Rachel Dex, co-founder of Think Galapagos is currently in Ecuador visiting some of Think Galapagos’s favourite lodges and checking out new places for future trips.
This week she made a trip to the Mindo cloud forest area just two hours’ drive from Quito with her two children Gabriel, 10 and Noah aged 7.
Armed with her mobile phone she made the first of what is hopefully a series of photos and videos of places that her family will be visiting during their two month trip to Ecuador and Galapagos.
The Mindo Area
The cloud forest area of Mindo is definitely one of my favourite places in Ecuador. When I lived in Quito between 1997 and 2003 I would often escape the city to come and spend time here on a weekend. This beautifully pristine tropical forest is so close to the capital yet filled with orchids, bromeliads and a host of insect and amphibian life, not to mention the amazing birdlife.
A Cloud Forest not a Rain forest
At 1500m in altitude, on the western foothills of the Andes, it is significantly lower than Quito and it is this altitude that makes it very different from rainforest. It is much cooler than the rainforest (with highs of around 27 degrees and lows of around 13 degrees at night). It is also very moist, which combined with the coolness creates a unique climate that makes for a very green and lush forest filled with epiphytes (plants that grow on other plants), mosses, orchids, and ferns.
Even though our visit came towards the end of the dry season (which runs June through December) in which rain is scare and sporadic, everywhere was still incredibly lush. During the rainy season the weather is still fairly predictable with the rain falling for a few hours each day at around 2pm, so it’s easy to plan activities around it.
My journeys to Mindo and El Monte in particular when I lived in Ecuador, were made as a wildlife enthusiast, but as I discovered this weekend it is also a great place to visit with a family.
Our journey started with a stop off at Sachatamia, a lodge which is located just off the main highway that takes you to Mindo. This spot is well known for its variety and quantity of hummingbirds. On a very average day up to 20 difference species of hummingbird are seen here, and on a good day you can see up to 35! The boys and I managed to identify 14 difference species whilst we were there.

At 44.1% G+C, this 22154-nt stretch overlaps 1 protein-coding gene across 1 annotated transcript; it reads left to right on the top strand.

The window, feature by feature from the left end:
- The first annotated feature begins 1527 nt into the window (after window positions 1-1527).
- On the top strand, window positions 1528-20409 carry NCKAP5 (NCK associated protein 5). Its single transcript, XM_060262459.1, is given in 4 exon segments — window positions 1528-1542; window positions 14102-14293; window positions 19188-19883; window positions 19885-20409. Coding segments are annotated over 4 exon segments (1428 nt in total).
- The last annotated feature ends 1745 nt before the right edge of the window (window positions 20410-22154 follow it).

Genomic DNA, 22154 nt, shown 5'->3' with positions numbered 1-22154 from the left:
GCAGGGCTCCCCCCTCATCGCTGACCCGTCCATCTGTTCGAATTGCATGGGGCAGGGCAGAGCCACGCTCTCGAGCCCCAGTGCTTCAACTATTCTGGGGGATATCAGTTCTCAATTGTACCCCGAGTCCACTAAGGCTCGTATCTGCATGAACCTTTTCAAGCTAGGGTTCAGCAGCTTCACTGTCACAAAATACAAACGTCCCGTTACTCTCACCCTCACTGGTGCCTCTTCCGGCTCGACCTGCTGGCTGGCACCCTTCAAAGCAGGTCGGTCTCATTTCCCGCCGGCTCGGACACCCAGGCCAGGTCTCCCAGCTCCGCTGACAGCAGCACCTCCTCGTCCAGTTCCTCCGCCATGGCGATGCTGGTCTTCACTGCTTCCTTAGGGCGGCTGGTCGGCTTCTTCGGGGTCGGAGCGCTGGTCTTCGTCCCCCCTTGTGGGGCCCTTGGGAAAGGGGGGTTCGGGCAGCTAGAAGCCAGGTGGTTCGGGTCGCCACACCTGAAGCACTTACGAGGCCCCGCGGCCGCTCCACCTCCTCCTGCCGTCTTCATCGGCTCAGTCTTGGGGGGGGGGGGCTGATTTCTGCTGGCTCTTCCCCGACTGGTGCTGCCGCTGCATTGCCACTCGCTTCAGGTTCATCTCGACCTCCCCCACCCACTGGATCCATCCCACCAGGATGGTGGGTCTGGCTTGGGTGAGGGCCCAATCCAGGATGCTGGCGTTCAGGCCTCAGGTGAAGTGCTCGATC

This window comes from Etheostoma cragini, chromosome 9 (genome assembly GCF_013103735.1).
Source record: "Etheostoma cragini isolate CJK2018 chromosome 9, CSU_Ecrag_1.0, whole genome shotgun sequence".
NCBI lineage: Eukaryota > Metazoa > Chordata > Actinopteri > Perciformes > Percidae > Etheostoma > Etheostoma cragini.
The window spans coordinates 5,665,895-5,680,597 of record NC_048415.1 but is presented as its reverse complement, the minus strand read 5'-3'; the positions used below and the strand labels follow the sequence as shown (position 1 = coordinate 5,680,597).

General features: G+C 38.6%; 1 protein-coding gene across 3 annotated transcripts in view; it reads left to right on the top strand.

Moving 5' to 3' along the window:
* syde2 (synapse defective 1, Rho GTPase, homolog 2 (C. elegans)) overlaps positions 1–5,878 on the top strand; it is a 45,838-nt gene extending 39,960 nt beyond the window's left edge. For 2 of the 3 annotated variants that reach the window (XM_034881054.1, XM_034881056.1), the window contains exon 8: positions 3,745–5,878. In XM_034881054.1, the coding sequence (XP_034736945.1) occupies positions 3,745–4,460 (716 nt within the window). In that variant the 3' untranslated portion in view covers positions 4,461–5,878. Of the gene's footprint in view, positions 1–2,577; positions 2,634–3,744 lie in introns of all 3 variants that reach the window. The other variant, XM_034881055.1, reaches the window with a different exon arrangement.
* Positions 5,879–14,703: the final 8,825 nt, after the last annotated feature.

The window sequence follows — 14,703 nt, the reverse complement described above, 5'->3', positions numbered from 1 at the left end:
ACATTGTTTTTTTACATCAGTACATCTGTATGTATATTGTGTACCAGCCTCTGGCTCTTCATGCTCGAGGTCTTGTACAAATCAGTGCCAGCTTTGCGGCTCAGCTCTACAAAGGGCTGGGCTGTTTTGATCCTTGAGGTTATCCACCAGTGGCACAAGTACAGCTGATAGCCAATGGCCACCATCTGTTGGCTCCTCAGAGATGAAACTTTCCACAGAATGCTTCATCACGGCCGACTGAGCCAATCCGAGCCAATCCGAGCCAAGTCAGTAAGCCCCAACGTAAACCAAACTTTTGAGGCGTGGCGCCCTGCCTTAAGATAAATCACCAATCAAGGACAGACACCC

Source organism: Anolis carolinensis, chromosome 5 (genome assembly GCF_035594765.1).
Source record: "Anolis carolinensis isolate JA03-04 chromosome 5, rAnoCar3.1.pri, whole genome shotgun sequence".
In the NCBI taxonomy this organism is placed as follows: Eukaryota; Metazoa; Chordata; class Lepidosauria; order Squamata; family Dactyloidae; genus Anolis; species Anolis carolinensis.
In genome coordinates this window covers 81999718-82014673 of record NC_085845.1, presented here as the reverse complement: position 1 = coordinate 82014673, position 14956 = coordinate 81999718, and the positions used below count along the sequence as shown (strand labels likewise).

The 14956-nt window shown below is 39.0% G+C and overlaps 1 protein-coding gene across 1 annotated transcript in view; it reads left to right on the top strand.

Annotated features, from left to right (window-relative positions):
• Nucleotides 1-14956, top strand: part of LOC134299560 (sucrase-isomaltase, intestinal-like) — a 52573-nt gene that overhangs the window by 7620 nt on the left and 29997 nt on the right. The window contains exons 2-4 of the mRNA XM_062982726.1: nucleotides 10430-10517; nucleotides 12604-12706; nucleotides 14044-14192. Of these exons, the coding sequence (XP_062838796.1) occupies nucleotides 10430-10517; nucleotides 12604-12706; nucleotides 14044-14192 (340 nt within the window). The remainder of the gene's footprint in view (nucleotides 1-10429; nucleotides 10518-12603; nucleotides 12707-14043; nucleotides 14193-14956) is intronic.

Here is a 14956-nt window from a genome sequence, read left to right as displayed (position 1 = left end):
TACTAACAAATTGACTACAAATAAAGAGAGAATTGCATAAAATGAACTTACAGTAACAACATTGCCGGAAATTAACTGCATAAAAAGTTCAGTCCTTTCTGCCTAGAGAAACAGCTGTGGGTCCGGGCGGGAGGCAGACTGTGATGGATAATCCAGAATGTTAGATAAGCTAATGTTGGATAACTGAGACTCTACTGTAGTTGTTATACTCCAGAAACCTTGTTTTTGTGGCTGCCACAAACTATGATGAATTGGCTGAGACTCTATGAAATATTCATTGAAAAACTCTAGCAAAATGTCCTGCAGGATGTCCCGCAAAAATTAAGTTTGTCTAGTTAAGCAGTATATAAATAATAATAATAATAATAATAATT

From here we headed down to Mindo and El Monte lodge, our home for the next two nights. Getting there is quite an adventure in itself, crossing on a ‘tarabita’ or hand pulled cable car across the river, which of course the kids loved!
El Monte Lodge
It was great to see the owners Tom and Mariella who are such great hosts, and a real inspiration with all the conservation work they have done on a local and national level. El Monte’s Mindo Biological Station protects over 6,000 hectares of primary cloud forest that forms part of the 19,200 hectare Mindo-Nambillo Protected Forest. Tom’s latest project at the lodge is a micro hydroelectric plant powered by the river, the first project of its kind in Ecuador, which now provides the electricity for the lodge. Another new addition since we were there last are the fences around the organic vegetable garden to stop the armadillos getting in (not a problem many people find with their vegetable garden!)
As well as lots of great walks through the forest in which we saw some amazing birds (including a Golden Headed Quetzal and parrots!), luminescent beetles and some beautiful plant life, we also made a visit to a waterfall in the Nambillo Valley, which included a trip across the forest canopy in a cable car and a lovely one and a half hour walk each way through the forest.
I really think the lodge is much more lovely than it comes across on our website or the El Monte’s own website – so here are a few photographs that I took to try and capture a bit more of the look and feel of the lodge.
Our next stop is Galapagos so watch this space for further blog posts as the family rediscovers one of our favourite places.